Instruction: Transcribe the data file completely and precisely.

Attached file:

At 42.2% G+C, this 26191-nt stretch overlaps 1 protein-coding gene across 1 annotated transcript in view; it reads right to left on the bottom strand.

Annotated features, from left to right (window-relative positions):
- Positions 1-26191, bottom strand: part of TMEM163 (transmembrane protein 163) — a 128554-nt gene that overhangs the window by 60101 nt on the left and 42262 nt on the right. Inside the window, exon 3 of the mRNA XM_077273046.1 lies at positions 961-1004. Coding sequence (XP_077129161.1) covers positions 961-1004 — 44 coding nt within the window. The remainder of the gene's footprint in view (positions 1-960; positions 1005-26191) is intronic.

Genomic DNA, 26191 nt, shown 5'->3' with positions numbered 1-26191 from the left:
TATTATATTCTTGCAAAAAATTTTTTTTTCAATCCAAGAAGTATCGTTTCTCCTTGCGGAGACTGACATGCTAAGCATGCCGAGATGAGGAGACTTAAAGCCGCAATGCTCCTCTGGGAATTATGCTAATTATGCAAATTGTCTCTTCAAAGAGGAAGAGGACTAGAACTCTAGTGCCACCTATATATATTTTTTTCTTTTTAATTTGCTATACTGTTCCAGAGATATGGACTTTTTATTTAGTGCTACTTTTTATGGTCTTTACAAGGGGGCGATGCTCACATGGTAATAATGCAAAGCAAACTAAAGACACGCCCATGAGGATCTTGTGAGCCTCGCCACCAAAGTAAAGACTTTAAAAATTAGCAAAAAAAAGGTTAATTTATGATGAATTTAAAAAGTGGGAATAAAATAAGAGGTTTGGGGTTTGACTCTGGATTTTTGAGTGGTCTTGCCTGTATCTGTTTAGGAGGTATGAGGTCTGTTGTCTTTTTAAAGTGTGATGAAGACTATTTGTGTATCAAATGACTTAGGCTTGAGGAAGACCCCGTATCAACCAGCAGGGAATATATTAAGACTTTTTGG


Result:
At 42.2% G+C, this 26191-nt stretch overlaps 1 protein-coding gene across 1 annotated transcript in view; it reads right to left on the bottom strand.

Annotated features, from left to right (window-relative positions):
- Positions 1-26191, bottom strand: part of TMEM163 (transmembrane protein 163) — a 128554-nt gene that overhangs the window by 60101 nt on the left and 42262 nt on the right. Inside the window, exon 3 of the mRNA XM_077273046.1 lies at positions 961-1004. Coding sequence (XP_077129161.1) covers positions 961-1004 — 44 coding nt within the window. The remainder of the gene's footprint in view (positions 1-960; positions 1005-26191) is intronic.

Genomic DNA, 26191 nt, shown 5'->3' with positions numbered 1-26191 from the left:
TATTATATTCTTGCAAAAAATTTTTTTTTCAATCCAAGAAGTATCGTTTCTCCTTGCGGAGACTGACATGCTAAGCATGCCGAGATGAGGAGACTTAAAGCCGCAATGCTCCTCTGGGAATTATGCTAATTATGCAAATTGTCTCTTCAAAGAGGAAGAGGACTAGAACTCTAGTGCCACCTATATATATTTTTTTCTTTTTAATTTGCTATACTGTTCCAGAGATATGGACTTTTTATTTAGTGCTACTTTTTATGGTCTTTACAAGGGGGCGATGCTCACATGGTAATAATGCAAAGCAAACTAAAGACACGCCCATGAGGATCTTGTGAGCCTCGCCACCAAAGTAAAGACTTTAAAAATTAGCAAAAAAAAGGTTAATTTATGATGAATTTAAAAAGTGGGAATAAAATAAGAGGTTTGGGGTTTGACTCTGGATTTTTGAGTGGTCTTGCCTGTATCTGTTTAGGAGGTATGAGGTCTGTTGTCTTTTTAAAGTGTGATGAAGACTATTTGTGTATCAAATGACTTAGGCTTGAGGAAGACCCCGTATCAACCAGCAGGGAATATATTAAGACTTTTTGG